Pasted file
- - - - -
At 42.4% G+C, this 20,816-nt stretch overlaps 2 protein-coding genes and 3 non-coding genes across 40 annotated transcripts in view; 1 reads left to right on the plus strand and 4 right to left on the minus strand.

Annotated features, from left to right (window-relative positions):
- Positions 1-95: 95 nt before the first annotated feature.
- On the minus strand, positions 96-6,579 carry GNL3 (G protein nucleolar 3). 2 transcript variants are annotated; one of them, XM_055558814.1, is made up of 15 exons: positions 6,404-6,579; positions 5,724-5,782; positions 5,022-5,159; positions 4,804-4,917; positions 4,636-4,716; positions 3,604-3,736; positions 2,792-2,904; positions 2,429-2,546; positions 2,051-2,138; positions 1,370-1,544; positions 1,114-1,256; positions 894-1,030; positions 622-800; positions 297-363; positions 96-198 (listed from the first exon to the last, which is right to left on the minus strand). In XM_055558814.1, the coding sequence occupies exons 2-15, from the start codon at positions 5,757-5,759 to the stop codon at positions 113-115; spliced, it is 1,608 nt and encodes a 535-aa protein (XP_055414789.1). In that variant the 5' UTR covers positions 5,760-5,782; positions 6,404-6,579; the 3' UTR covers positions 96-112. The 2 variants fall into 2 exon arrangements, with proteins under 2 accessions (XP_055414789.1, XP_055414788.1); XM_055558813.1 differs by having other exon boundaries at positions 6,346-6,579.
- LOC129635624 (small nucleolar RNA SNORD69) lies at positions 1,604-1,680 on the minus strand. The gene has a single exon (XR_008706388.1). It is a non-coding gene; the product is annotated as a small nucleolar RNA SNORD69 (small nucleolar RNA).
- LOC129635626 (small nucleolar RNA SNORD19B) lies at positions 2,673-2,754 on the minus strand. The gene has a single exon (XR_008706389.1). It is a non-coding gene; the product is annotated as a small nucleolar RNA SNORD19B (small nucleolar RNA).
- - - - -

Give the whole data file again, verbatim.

At 42.4% G+C, this 20,816-nt stretch overlaps 2 protein-coding genes and 3 non-coding genes across 40 annotated transcripts in view; 1 reads left to right on the plus strand and 4 right to left on the minus strand.

Annotated features, from left to right (window-relative positions):
- Positions 1-95: 95 nt before the first annotated feature.
- On the minus strand, positions 96-6,579 carry GNL3 (G protein nucleolar 3). 2 transcript variants are annotated; one of them, XM_055558814.1, is made up of 15 exons: positions 6,404-6,579; positions 5,724-5,782; positions 5,022-5,159; positions 4,804-4,917; positions 4,636-4,716; positions 3,604-3,736; positions 2,792-2,904; positions 2,429-2,546; positions 2,051-2,138; positions 1,370-1,544; positions 1,114-1,256; positions 894-1,030; positions 622-800; positions 297-363; positions 96-198 (listed from the first exon to the last, which is right to left on the minus strand). In XM_055558814.1, the coding sequence occupies exons 2-15, from the start codon at positions 5,757-5,759 to the stop codon at positions 113-115; spliced, it is 1,608 nt and encodes a 535-aa protein (XP_055414789.1). In that variant the 5' UTR covers positions 5,760-5,782; positions 6,404-6,579; the 3' UTR covers positions 96-112. The 2 variants fall into 2 exon arrangements, with proteins under 2 accessions (XP_055414789.1, XP_055414788.1); XM_055558813.1 differs by having other exon boundaries at positions 6,346-6,579.
- LOC129635624 (small nucleolar RNA SNORD69) lies at positions 1,604-1,680 on the minus strand. The gene has a single exon (XR_008706388.1). It is a non-coding gene; the product is annotated as a small nucleolar RNA SNORD69 (small nucleolar RNA).
- LOC129635626 (small nucleolar RNA SNORD19B) lies at positions 2,673-2,754 on the minus strand. The gene has a single exon (XR_008706389.1). It is a non-coding gene; the product is annotated as a small nucleolar RNA SNORD19B (small nucleolar RNA).